Computer Science Department
School of Computer Science, Carnegie Mellon University
Reconciling Mobile App Privacy and Usability on Smartphones:
Bin Liu, Jialiu Lin, Norman Sadeh
To appear in the
As they compete for developers, mobile app ecosystems have been exposing
a growing number of APIs through their software development kits. Many
of these APIs involve accessing sensitive functionality and/or user data
and require approval by users. Android for instance allows developers to
select from over 130 possible permissions. Expecting users to review and
possibly adjust settings related to these permissions has proven unrealistic.
In this paper, we report on the results of a study analyzing people's privacy preferences when it comes to granting permissions to different mobile apps. Our results suggest that, while people's mobile app privacy preferences are diverse, a relatively small number of profiles can be identified that offer the promise of significantly simplifying the decisions mobile users have to make.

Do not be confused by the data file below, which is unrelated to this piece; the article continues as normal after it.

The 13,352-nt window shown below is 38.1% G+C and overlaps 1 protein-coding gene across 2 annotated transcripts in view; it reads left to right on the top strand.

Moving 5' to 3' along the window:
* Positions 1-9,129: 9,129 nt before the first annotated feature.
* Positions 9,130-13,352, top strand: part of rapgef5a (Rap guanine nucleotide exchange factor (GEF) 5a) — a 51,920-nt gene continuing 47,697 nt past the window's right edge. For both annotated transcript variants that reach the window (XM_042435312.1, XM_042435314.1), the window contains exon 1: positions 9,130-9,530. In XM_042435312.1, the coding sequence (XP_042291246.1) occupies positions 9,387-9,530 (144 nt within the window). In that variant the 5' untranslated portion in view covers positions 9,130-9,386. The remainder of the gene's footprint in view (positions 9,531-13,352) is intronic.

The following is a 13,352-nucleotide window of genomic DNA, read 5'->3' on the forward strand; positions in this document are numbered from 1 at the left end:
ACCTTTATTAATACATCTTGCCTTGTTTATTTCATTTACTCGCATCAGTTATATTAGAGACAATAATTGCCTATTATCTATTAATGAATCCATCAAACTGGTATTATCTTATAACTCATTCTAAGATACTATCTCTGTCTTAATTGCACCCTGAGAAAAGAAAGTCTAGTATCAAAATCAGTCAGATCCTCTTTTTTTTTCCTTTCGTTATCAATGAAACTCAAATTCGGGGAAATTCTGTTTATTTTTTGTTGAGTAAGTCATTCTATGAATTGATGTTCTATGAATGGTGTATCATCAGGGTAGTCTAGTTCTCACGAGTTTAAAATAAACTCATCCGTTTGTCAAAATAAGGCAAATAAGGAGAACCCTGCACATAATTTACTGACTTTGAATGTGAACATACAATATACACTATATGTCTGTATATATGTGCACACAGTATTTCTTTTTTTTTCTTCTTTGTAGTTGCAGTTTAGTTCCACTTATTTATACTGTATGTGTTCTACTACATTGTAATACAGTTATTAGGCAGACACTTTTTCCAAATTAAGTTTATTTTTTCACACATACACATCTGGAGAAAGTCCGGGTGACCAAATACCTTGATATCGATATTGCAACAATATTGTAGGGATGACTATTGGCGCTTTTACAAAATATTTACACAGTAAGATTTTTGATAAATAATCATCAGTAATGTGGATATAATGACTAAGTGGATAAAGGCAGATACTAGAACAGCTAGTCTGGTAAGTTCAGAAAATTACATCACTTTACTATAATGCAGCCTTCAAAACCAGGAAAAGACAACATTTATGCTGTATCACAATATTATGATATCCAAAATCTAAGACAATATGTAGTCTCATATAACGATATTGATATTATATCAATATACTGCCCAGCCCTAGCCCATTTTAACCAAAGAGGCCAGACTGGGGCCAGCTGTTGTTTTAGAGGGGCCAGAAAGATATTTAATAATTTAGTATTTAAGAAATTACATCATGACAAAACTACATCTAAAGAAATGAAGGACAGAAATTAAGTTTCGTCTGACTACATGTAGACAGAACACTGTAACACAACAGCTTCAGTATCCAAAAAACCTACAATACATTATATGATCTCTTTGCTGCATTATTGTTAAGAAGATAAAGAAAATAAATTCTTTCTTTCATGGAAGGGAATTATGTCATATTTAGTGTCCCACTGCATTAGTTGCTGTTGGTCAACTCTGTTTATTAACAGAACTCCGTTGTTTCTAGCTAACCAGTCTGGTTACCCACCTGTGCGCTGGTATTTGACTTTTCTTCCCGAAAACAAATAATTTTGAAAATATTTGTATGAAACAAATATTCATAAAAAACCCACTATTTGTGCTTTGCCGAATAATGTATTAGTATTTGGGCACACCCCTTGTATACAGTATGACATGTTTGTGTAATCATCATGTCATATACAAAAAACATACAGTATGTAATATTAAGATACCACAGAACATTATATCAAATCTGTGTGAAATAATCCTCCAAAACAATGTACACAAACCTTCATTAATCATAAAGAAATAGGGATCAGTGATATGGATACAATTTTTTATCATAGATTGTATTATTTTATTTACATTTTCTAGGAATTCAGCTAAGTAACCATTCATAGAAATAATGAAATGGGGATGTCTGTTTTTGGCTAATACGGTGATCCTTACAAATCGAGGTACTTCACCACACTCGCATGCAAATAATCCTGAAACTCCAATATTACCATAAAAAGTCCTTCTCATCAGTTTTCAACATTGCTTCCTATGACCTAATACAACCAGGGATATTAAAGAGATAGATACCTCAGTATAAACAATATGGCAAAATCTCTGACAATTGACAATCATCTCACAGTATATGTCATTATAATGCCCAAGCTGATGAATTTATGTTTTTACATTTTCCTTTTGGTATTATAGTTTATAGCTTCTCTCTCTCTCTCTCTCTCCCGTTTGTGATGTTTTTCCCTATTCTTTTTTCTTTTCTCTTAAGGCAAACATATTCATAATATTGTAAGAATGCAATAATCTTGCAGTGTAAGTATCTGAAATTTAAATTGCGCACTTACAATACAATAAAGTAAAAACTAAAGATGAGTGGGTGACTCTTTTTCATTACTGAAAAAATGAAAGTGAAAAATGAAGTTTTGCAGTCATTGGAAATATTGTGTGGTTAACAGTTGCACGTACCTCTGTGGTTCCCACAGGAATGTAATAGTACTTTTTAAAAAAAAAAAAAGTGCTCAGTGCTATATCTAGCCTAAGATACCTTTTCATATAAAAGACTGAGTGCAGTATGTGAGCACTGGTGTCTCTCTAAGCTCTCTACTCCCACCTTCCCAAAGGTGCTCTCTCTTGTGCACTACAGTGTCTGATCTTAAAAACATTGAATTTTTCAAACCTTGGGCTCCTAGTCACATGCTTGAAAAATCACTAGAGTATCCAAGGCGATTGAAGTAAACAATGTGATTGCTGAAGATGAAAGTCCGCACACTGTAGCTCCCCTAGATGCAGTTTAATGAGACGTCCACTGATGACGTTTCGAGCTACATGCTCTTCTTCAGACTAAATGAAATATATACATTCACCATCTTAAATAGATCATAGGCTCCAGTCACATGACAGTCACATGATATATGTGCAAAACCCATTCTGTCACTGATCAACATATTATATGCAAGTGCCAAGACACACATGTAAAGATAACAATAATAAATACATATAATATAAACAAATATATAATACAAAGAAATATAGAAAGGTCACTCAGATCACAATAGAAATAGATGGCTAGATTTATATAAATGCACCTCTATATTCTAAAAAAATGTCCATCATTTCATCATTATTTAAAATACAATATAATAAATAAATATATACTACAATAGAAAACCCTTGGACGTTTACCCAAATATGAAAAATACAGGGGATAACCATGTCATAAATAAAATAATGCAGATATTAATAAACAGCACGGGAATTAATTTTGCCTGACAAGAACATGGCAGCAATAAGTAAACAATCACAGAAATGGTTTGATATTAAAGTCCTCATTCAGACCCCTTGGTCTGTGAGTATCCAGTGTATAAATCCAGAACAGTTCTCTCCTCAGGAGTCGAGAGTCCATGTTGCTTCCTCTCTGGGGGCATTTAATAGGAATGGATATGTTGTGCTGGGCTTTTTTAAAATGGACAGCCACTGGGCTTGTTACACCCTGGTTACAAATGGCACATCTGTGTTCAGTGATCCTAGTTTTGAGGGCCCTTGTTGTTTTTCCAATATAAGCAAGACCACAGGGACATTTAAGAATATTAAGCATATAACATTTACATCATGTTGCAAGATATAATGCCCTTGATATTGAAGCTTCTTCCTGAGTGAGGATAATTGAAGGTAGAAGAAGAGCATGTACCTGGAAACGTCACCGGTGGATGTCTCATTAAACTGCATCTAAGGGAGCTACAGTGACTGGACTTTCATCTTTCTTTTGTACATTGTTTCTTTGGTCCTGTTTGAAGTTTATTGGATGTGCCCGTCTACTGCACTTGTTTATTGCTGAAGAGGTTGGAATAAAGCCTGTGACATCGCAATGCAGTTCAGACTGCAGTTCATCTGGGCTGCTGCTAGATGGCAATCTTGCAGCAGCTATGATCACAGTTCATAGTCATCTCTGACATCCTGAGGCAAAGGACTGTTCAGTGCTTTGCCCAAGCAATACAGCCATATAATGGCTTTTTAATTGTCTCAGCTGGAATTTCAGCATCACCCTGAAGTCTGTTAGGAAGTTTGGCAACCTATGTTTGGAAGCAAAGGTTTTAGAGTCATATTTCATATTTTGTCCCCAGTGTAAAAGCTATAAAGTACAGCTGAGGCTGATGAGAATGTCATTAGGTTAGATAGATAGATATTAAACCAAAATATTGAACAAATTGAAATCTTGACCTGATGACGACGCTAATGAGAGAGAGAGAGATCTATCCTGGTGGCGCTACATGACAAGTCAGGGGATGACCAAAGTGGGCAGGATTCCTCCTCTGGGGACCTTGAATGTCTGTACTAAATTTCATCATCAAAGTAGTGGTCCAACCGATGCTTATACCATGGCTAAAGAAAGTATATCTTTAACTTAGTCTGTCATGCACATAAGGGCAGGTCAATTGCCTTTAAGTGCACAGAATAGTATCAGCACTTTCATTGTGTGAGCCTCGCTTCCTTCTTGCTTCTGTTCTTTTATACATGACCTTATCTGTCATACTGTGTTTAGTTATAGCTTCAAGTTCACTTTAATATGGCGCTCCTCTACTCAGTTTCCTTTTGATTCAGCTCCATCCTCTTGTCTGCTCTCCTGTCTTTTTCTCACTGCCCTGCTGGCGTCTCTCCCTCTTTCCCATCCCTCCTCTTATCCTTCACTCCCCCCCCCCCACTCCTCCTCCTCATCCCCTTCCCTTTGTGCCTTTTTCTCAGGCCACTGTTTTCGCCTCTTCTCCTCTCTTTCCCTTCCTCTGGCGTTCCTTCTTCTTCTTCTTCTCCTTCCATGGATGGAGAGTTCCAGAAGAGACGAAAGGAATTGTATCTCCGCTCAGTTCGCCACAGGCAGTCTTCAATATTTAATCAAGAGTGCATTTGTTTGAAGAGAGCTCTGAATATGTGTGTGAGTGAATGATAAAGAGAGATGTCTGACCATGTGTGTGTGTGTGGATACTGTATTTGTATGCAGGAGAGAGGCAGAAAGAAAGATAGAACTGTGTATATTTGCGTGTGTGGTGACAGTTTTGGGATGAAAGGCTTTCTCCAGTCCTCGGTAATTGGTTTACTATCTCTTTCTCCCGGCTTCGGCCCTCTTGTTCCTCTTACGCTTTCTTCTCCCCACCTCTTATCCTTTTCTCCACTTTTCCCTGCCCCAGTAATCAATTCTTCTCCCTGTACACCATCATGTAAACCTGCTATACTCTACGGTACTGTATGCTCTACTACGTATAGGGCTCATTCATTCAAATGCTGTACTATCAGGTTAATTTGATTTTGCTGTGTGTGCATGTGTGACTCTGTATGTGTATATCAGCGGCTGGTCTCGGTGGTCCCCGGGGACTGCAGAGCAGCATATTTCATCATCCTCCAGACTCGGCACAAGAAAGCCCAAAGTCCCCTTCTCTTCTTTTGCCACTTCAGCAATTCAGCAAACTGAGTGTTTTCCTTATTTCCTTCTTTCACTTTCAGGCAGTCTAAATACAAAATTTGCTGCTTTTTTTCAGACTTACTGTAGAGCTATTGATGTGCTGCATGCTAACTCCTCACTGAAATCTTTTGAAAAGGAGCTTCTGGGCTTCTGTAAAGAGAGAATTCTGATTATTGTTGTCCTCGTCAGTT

Specifically, our results are based on the analysis of settings of 4.8 million smartphone users of a mobile security and privacy platform. The platform relies on a rooted version of Android where users are allowed to choose between "granting", "denying" or "requesting to be dynamically prompted" when it comes to granting 12 different Android permissions to mobile apps they have downloaded.